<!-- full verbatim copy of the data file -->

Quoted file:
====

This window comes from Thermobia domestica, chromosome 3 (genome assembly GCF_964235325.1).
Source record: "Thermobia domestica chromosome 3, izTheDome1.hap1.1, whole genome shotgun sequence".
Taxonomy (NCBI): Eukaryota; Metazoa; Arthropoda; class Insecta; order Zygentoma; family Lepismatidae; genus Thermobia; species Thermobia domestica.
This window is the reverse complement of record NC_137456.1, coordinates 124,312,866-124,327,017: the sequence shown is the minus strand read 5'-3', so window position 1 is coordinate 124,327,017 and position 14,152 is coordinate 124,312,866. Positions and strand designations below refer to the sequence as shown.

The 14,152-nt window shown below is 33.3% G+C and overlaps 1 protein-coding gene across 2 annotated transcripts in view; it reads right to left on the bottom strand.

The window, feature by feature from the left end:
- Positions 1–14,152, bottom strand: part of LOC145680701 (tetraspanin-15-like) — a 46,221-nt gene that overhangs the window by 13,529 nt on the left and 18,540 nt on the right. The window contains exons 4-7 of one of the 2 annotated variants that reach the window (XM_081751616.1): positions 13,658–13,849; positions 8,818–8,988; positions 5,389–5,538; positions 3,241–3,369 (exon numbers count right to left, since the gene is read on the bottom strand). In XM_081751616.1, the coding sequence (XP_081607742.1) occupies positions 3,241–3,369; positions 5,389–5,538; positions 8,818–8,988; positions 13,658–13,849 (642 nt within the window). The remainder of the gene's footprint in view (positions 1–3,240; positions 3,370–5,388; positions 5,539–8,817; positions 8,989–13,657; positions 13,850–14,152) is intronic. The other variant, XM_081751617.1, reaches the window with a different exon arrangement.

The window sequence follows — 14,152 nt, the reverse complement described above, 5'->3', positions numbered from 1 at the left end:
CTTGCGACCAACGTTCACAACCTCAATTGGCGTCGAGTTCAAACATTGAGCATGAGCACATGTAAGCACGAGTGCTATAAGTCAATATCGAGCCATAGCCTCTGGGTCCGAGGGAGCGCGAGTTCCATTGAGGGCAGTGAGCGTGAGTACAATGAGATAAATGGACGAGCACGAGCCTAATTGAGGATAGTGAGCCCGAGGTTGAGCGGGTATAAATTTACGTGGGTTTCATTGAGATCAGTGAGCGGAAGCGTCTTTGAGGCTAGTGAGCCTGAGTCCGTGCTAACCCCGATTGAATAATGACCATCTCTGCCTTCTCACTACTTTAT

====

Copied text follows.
This window comes from Thermobia domestica, chromosome 3 (genome assembly GCF_964235325.1).
Source record: "Thermobia domestica chromosome 3, izTheDome1.hap1.1, whole genome shotgun sequence".
Taxonomy (NCBI): Eukaryota; Metazoa; Arthropoda; class Insecta; order Zygentoma; family Lepismatidae; genus Thermobia; species Thermobia domestica.
This window is the reverse complement of record NC_137456.1, coordinates 124,312,866-124,327,017: the sequence shown is the minus strand read 5'-3', so window position 1 is coordinate 124,327,017 and position 14,152 is coordinate 124,312,866. Positions and strand designations below refer to the sequence as shown.

The 14,152-nt window shown below is 33.3% G+C and overlaps 1 protein-coding gene across 2 annotated transcripts in view; it reads right to left on the bottom strand.

The window, feature by feature from the left end:
- Positions 1–14,152, bottom strand: part of LOC145680701 (tetraspanin-15-like) — a 46,221-nt gene that overhangs the window by 13,529 nt on the left and 18,540 nt on the right. The window contains exons 4-7 of one of the 2 annotated variants that reach the window (XM_081751616.1): positions 13,658–13,849; positions 8,818–8,988; positions 5,389–5,538; positions 3,241–3,369 (exon numbers count right to left, since the gene is read on the bottom strand). In XM_081751616.1, the coding sequence (XP_081607742.1) occupies positions 3,241–3,369; positions 5,389–5,538; positions 8,818–8,988; positions 13,658–13,849 (642 nt within the window). The remainder of the gene's footprint in view (positions 1–3,240; positions 3,370–5,388; positions 5,539–8,817; positions 8,989–13,657; positions 13,850–14,152) is intronic. The other variant, XM_081751617.1, reaches the window with a different exon arrangement.

The window sequence follows — 14,152 nt, the reverse complement described above, 5'->3', positions numbered from 1 at the left end:
CTTGCGACCAACGTTCACAACCTCAATTGGCGTCGAGTTCAAACATTGAGCATGAGCACATGTAAGCACGAGTGCTATAAGTCAATATCGAGCCATAGCCTCTGGGTCCGAGGGAGCGCGAGTTCCATTGAGGGCAGTGAGCGTGAGTACAATGAGATAAATGGACGAGCACGAGCCTAATTGAGGATAGTGAGCCCGAGGTTGAGCGGGTATAAATTTACGTGGGTTTCATTGAGATCAGTGAGCGGAAGCGTCTTTGAGGCTAGTGAGCCTGAGTCCGTGCTAACCCCGATTGAATAATGACCATCTCTGCCTTCTCACTACTTTAT